CHALLENGER JUNE 2021 CEO REPORT
Published July 7, 2021
U.S. companies announced 104 CEO changes in June, up 5% from the 99 who left their posts in May, according to a report by global outplacement and business and executive coaching firm Challenger, Gray & Christmas, Inc.
In the second quarter, 336 CEOs left their posts, an increase of 9% over the 307 CEOs who left their posts last quarter, and a 51% increase from the 222 CEOs who left their posts in the second quarter of 2020. It is the highest quarterly total since the first quarter of 2020, when 441 CEO exits were announced.
Last month’s total is up 14% from the 91 CEOs who left their posts in June 2020. So far this year, 643 CEOs have left their posts, down 3% from the 663 CEO changes tracked through the first half of last year.
“CEO Turnover has leveled off somewhat since the peaks and valleys we saw in 2020. Many employers are concerned about an exodus of talent, and that includes from the top levels,” said Andrew Challenger, Senior Vice President of Challenger, Gray & Christmas, Inc.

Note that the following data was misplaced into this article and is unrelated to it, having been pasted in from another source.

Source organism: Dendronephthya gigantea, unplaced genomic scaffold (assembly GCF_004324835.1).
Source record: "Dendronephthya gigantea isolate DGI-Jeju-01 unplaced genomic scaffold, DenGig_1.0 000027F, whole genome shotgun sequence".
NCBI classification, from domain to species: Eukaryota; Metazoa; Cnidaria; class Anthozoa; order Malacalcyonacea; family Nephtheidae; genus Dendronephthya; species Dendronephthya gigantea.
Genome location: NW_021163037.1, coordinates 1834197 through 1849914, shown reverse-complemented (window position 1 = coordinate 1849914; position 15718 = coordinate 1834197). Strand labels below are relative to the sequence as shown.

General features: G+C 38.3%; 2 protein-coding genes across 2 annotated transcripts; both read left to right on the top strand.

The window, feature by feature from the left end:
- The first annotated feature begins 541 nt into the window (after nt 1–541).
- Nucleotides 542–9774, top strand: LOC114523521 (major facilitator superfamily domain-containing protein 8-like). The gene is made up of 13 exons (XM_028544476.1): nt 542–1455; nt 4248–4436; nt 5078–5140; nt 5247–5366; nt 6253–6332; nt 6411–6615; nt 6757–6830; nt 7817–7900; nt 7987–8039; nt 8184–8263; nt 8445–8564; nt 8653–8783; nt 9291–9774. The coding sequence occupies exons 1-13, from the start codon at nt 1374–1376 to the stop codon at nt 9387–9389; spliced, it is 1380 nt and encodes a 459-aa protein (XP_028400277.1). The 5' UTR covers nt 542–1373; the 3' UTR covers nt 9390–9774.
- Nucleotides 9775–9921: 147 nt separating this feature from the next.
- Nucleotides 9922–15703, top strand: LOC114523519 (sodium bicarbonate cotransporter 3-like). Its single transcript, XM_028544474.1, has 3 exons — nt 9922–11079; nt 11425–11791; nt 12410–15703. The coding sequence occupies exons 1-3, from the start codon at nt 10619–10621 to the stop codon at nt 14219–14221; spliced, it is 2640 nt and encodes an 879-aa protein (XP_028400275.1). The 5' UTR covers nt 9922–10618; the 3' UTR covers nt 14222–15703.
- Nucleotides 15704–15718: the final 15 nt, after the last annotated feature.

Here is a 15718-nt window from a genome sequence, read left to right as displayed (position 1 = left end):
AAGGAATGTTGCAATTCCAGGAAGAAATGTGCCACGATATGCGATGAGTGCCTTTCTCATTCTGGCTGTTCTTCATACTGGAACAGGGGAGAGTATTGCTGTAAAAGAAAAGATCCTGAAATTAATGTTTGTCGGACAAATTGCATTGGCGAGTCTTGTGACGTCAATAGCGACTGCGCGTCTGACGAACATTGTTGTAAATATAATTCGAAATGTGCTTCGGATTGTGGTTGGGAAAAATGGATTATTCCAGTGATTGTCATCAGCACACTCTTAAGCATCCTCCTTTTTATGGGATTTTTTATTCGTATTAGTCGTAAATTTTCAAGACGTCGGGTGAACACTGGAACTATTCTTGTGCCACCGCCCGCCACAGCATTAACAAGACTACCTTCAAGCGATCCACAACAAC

Which industries are seeing the most CEO Changes?
CEO turnover is led by Government/Non-Profit entities, which include charities, foundations, school systems, transportation authorities, and other government-funded entities. This sector announced 125 CEO changes this year, up 4.2% from the 120 announced in the first half of 2020.
Another 73 CEOs left Health Care/Products firms, 22% higher than the 60 who left through the same period last year. Technology firms announced 69 CEO changes, down 17% from the 83 chief executives who left Tech companies through the first five months of 2020.
Companies in Consumer Products manufacturing announced 26 CEO changes this year, up 160% from the 10 who left their post. Meanwhile, Real Estate CEO turnover increased 86% to 13 from 7 who left their posts last year.
“Supply chain issues are still plaguing many industries as the economy recovers from COVID-19. Commercial Real Estate is in total flux as workplaces determine whether they will keep workers in a physical office or downsize,” said Challenger.
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